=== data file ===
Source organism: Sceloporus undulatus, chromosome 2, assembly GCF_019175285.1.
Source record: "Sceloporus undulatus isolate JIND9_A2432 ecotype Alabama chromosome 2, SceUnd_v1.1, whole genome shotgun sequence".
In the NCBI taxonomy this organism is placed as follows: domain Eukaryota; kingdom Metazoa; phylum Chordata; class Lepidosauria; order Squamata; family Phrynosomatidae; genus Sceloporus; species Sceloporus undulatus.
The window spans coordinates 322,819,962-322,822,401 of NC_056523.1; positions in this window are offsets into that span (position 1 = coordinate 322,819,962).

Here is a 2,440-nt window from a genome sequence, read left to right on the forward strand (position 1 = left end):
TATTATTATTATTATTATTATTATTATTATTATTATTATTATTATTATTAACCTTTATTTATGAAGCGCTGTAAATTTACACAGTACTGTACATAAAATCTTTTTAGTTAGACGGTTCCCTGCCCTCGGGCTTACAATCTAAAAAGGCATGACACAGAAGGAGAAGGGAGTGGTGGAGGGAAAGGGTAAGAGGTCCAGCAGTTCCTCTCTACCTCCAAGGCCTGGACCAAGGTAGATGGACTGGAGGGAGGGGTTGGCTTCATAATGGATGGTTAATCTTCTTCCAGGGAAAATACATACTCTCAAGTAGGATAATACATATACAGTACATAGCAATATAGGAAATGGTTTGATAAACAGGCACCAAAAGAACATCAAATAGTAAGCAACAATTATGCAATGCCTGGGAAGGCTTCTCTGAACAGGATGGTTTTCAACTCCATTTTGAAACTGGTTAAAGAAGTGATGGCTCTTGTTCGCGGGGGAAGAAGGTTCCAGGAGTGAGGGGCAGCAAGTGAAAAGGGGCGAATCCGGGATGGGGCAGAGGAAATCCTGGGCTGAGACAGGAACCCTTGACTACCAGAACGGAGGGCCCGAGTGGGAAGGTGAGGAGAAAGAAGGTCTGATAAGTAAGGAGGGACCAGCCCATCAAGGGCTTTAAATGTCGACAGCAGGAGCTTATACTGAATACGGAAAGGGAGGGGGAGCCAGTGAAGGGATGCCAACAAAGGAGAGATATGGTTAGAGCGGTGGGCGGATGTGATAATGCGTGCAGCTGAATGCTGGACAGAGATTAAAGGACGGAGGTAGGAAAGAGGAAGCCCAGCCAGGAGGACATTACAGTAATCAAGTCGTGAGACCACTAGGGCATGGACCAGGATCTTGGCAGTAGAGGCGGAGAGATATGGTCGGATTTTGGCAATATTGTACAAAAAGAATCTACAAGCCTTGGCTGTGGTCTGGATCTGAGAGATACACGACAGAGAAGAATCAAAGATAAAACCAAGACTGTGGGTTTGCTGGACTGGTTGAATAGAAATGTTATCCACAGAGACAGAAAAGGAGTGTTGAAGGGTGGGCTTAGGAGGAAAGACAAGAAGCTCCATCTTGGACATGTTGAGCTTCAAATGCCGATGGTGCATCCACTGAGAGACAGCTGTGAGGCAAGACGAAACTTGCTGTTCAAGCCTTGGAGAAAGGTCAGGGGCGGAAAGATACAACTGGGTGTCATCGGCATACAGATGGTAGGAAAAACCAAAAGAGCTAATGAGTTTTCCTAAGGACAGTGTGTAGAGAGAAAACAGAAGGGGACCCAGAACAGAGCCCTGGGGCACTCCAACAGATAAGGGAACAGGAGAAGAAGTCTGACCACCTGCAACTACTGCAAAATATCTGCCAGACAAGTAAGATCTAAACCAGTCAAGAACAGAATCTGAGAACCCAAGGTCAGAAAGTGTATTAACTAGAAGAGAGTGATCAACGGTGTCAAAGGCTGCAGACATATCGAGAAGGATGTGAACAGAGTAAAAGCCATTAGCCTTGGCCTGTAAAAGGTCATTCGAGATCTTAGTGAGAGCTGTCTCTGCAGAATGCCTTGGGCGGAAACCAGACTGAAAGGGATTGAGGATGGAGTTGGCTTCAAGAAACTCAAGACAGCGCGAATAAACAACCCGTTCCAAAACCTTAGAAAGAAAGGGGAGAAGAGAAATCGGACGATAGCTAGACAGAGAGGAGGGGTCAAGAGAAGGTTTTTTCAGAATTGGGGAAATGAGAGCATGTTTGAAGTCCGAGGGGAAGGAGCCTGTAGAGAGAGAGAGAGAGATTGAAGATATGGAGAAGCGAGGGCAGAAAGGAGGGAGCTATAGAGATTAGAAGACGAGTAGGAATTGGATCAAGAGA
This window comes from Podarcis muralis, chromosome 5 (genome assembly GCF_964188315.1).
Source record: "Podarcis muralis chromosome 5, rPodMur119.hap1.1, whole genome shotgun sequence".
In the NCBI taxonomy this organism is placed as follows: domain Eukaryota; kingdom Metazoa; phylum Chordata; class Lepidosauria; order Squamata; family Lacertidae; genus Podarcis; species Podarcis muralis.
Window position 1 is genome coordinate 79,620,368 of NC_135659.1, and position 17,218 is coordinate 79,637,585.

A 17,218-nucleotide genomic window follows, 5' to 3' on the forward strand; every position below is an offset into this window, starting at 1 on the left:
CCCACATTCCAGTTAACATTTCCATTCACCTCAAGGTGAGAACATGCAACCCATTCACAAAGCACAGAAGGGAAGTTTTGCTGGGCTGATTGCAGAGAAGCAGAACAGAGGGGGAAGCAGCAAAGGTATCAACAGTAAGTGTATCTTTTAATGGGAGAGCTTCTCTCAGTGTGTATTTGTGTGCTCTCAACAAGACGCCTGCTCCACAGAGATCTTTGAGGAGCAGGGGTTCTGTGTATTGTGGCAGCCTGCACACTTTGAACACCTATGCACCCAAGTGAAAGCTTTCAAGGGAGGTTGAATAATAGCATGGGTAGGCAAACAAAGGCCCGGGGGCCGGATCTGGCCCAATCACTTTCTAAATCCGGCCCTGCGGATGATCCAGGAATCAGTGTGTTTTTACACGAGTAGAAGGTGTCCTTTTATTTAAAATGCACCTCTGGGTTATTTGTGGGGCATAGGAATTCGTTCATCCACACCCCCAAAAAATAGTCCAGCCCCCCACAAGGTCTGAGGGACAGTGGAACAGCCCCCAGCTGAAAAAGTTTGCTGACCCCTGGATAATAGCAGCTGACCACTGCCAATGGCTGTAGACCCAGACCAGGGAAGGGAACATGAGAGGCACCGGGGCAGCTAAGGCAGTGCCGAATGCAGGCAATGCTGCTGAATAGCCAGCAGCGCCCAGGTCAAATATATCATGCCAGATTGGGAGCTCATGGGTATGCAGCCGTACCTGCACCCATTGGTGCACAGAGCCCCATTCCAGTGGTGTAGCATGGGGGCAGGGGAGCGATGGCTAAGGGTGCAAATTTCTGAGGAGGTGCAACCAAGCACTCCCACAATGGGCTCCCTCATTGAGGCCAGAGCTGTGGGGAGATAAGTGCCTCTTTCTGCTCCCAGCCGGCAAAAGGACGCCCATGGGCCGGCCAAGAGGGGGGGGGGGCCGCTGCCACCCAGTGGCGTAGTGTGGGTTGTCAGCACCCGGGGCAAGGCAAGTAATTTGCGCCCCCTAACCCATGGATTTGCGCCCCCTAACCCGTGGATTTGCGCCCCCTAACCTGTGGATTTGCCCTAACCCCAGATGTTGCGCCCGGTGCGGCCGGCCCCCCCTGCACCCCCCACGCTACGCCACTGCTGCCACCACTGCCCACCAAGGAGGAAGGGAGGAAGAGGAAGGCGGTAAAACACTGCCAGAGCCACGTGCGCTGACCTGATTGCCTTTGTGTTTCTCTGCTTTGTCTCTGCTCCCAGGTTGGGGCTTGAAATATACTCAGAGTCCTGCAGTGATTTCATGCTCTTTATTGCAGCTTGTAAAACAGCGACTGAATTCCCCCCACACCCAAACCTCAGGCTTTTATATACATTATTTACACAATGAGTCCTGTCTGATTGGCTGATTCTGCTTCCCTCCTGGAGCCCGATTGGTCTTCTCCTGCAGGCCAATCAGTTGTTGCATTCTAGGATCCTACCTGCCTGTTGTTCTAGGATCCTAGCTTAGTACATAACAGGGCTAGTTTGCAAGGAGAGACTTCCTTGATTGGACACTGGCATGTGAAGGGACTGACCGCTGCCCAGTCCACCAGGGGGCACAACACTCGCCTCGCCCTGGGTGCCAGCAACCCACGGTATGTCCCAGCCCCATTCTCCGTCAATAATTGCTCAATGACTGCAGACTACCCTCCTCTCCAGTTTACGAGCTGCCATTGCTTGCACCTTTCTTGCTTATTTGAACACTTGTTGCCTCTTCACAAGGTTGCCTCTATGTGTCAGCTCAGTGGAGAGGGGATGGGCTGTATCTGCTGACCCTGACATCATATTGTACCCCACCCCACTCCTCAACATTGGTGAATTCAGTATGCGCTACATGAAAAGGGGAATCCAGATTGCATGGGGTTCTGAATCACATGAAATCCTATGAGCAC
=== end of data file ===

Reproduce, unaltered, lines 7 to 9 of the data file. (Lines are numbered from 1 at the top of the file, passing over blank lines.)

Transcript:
This window comes from Podarcis muralis, chromosome 5 (genome assembly GCF_964188315.1).
Source record: "Podarcis muralis chromosome 5, rPodMur119.hap1.1, whole genome shotgun sequence".
In the NCBI taxonomy this organism is placed as follows: domain Eukaryota; kingdom Metazoa; phylum Chordata; class Lepidosauria; order Squamata; family Lacertidae; genus Podarcis; species Podarcis muralis.